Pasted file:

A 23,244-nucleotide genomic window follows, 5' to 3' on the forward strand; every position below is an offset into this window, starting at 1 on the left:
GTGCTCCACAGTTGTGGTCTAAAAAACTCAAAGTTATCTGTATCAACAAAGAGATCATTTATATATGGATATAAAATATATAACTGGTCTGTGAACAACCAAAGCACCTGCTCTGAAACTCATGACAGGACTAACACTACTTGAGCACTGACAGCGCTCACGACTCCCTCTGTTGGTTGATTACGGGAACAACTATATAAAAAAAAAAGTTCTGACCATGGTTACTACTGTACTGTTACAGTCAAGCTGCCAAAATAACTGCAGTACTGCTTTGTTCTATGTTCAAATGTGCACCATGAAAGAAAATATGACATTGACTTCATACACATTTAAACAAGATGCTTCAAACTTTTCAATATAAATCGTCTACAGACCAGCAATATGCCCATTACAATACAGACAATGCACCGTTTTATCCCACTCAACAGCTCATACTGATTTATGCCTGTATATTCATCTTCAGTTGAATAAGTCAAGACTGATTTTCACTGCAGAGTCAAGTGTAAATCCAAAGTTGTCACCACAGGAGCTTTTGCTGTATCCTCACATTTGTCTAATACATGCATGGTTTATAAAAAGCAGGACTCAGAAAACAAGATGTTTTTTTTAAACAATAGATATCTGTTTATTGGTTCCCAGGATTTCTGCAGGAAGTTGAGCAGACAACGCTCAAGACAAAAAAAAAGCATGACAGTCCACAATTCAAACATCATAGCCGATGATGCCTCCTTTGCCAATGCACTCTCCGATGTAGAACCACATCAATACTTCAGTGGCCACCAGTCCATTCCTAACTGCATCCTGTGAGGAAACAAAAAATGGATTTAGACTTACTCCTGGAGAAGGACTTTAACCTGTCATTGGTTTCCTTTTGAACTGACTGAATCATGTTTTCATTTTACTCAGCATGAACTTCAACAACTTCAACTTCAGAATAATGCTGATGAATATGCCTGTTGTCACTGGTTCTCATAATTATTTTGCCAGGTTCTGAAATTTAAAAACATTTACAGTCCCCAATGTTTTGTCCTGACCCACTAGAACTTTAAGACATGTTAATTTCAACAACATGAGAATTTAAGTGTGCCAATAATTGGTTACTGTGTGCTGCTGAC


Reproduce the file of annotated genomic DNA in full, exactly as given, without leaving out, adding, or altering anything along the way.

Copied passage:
A 23,244-nucleotide genomic window follows, 5' to 3' on the forward strand; every position below is an offset into this window, starting at 1 on the left:
GTGCTCCACAGTTGTGGTCTAAAAAACTCAAAGTTATCTGTATCAACAAAGAGATCATTTATATATGGATATAAAATATATAACTGGTCTGTGAACAACCAAAGCACCTGCTCTGAAACTCATGACAGGACTAACACTACTTGAGCACTGACAGCGCTCACGACTCCCTCTGTTGGTTGATTACGGGAACAACTATATAAAAAAAAAAGTTCTGACCATGGTTACTACTGTACTGTTACAGTCAAGCTGCCAAAATAACTGCAGTACTGCTTTGTTCTATGTTCAAATGTGCACCATGAAAGAAAATATGACATTGACTTCATACACATTTAAACAAGATGCTTCAAACTTTTCAATATAAATCGTCTACAGACCAGCAATATGCCCATTACAATACAGACAATGCACCGTTTTATCCCACTCAACAGCTCATACTGATTTATGCCTGTATATTCATCTTCAGTTGAATAAGTCAAGACTGATTTTCACTGCAGAGTCAAGTGTAAATCCAAAGTTGTCACCACAGGAGCTTTTGCTGTATCCTCACATTTGTCTAATACATGCATGGTTTATAAAAAGCAGGACTCAGAAAACAAGATGTTTTTTTTAAACAATAGATATCTGTTTATTGGTTCCCAGGATTTCTGCAGGAAGTTGAGCAGACAACGCTCAAGACAAAAAAAAAGCATGACAGTCCACAATTCAAACATCATAGCCGATGATGCCTCCTTTGCCAATGCACTCTCCGATGTAGAACCACATCAATACTTCAGTGGCCACCAGTCCATTCCTAACTGCATCCTGTGAGGAAACAAAAAATGGATTTAGACTTACTCCTGGAGAAGGACTTTAACCTGTCATTGGTTTCCTTTTGAACTGACTGAATCATGTTTTCATTTTACTCAGCATGAACTTCAACAACTTCAACTTCAGAATAATGCTGATGAATATGCCTGTTGTCACTGGTTCTCATAATTATTTTGCCAGGTTCTGAAATTTAAAAACATTTACAGTCCCCAATGTTTTGTCCTGACCCACTAGAACTTTAAGACATGTTAATTTCAACAACATGAGAATTTAAGTGTGCCAATAATTGGTTACTGTGTGCTGCTGAC